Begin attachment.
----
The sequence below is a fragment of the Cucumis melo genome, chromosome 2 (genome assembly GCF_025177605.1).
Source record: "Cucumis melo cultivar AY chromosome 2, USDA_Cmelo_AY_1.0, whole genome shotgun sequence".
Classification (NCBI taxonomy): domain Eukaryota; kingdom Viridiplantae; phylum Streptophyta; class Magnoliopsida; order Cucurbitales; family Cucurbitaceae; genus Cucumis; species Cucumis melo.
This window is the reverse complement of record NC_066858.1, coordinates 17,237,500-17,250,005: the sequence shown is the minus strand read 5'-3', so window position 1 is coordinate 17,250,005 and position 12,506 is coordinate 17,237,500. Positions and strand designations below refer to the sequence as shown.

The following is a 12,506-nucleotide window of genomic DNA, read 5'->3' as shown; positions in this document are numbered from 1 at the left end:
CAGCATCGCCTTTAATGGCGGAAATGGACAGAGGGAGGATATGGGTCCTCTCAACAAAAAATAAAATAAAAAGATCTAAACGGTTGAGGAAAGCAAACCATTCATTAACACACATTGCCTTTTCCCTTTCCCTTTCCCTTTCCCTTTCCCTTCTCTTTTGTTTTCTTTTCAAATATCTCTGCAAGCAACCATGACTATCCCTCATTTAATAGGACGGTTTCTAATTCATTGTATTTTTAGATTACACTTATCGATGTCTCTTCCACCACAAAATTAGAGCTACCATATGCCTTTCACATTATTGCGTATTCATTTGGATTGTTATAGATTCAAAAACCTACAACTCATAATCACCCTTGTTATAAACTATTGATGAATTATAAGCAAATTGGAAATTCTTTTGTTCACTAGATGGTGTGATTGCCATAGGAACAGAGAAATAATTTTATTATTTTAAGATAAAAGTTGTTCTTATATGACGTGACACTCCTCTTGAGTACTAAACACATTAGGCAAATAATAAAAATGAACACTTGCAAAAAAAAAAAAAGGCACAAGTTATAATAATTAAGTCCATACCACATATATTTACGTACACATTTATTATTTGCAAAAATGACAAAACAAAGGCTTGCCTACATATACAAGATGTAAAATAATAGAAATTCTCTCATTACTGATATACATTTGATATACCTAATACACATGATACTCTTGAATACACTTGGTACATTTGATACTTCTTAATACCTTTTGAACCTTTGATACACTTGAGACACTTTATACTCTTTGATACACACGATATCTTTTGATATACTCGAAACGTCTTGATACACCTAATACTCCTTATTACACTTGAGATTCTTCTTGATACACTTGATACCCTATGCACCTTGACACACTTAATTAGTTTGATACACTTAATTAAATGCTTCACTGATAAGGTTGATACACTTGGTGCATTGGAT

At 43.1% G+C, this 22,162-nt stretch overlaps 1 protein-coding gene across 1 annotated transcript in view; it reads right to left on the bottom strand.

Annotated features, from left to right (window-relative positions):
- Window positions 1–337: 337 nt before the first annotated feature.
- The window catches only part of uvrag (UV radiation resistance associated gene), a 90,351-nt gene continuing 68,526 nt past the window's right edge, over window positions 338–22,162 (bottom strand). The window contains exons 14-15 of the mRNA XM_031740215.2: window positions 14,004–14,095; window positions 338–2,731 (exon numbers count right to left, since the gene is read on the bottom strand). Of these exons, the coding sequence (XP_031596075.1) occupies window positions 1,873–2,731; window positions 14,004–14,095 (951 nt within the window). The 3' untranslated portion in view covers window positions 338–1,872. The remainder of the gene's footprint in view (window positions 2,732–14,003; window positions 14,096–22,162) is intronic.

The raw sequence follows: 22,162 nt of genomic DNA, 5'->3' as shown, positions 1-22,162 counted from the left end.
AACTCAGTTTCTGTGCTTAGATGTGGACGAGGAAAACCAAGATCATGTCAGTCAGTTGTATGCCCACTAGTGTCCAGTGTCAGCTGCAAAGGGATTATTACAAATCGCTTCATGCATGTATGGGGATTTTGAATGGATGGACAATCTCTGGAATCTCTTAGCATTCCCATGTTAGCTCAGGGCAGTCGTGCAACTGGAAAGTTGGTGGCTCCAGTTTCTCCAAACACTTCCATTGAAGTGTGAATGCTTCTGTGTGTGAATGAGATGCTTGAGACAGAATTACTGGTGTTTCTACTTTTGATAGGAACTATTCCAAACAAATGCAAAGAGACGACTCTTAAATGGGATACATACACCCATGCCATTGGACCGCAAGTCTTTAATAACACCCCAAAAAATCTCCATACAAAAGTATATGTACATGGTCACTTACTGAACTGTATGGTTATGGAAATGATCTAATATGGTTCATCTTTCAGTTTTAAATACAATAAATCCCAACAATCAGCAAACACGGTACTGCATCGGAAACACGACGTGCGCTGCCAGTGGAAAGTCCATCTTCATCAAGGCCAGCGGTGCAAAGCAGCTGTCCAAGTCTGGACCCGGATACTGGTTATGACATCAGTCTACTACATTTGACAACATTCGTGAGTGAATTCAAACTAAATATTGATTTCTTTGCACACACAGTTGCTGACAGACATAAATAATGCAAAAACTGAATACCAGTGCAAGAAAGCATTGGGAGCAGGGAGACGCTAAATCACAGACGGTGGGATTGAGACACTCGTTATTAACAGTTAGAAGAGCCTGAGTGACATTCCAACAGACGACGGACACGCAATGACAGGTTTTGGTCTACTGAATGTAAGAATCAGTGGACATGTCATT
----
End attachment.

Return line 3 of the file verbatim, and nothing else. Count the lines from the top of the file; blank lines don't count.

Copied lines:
Classification (NCBI taxonomy): domain Eukaryota; kingdom Viridiplantae; phylum Streptophyta; class Magnoliopsida; order Cucurbitales; family Cucurbitaceae; genus Cucumis; species Cucumis melo.